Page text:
A recent experience with my father-in-law reminded me of something that has concerned me for some time. While EMRs have some benefits for older adults, on balance I believe that they portend more dangers. There are multiple reasons, but the biggest is that healthcare providers tend to believe everything they read in an EMR. Even if what they read is wrong!
A wise computer programmer once told me that “computer’s are dumb as posts,” they are only as good as the information that human beings load into them. Human beings make mistakes, hence, inaccurate or false information will find it’s way into an EMR. The doctor who reviewed my father-in-law’s EMR prior to seeing him made the first cardinal sin, he believed everything that he read in the record.
The second error was in not directly getting the history from my father-in-law and myself as I sat at the bedside. The final mistake was in doing a cursory examination and forgetting the most important tool a physician has, his own eyes, nose, and ears. I’ve often told my patients that the most important thing I ever do is to pay attention to how they look and act when I walk into the exam room. My experience and instincts will sound alarms that then lead me on my search to figure out what I need to do to help them.
It is well known that chess grandmasters think in terms of patterns. They look at the entire chess board and look for recognizable patterns. I believe that geriatricians are similar to grandmasters. If we get caught up focusing on our patient’s diabetes and hypertension, we may miss the more subtle changes that are occurring in their function and quality of life. EMRs have the distinct disadvantage that they are often singularly focused on specific diseases.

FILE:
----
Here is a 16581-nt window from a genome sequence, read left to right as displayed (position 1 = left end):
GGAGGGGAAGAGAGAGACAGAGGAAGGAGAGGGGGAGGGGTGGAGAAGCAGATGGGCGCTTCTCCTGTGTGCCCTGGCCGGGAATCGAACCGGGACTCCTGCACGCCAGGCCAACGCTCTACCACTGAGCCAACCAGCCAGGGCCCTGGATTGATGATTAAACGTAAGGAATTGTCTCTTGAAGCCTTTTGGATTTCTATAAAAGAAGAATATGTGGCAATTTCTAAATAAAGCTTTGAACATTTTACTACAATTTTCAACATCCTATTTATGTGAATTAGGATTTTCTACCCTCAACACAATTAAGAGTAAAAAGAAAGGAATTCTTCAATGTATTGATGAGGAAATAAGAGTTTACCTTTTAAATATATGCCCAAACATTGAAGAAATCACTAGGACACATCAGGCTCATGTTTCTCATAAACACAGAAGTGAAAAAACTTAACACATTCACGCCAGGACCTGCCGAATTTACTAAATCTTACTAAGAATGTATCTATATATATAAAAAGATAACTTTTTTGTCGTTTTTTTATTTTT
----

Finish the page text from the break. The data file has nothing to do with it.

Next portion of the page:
The answer is geriatric medicine. Geriatricians are trained to care for the frail elderly. We are trained to look at patterns and the big picture. Keeping a 90-year-old’s blood sugar or blood pressure too low might create problems rather than solve them. The focus on maximized function and quality of life may not mesh with achieving certain laboratory based numerical goals.
One of my favorite stories is about an 88-year-old patient of mine who had been diagnosed with prostate cancer. He was treated with expensive anti-hormonal injections that chemically castrated him. He was getting weaker and finally ended up hospitalized with pneumonia. The urologist was killing the prostate cancer and killing my patient. We stopped the injections and actually placed him on testosterone. The urologist was apoplectic! I asked him what level of PSA was associated with metastases to the bone. He responded, as I knew, that it was over 30. I then said, well, let’s watch his PSA, and if it goes above 20, we can consider treating him again. My patient is now 95-years-old, and still active and functional. His PSA has hovered around 15 for the past 3 years.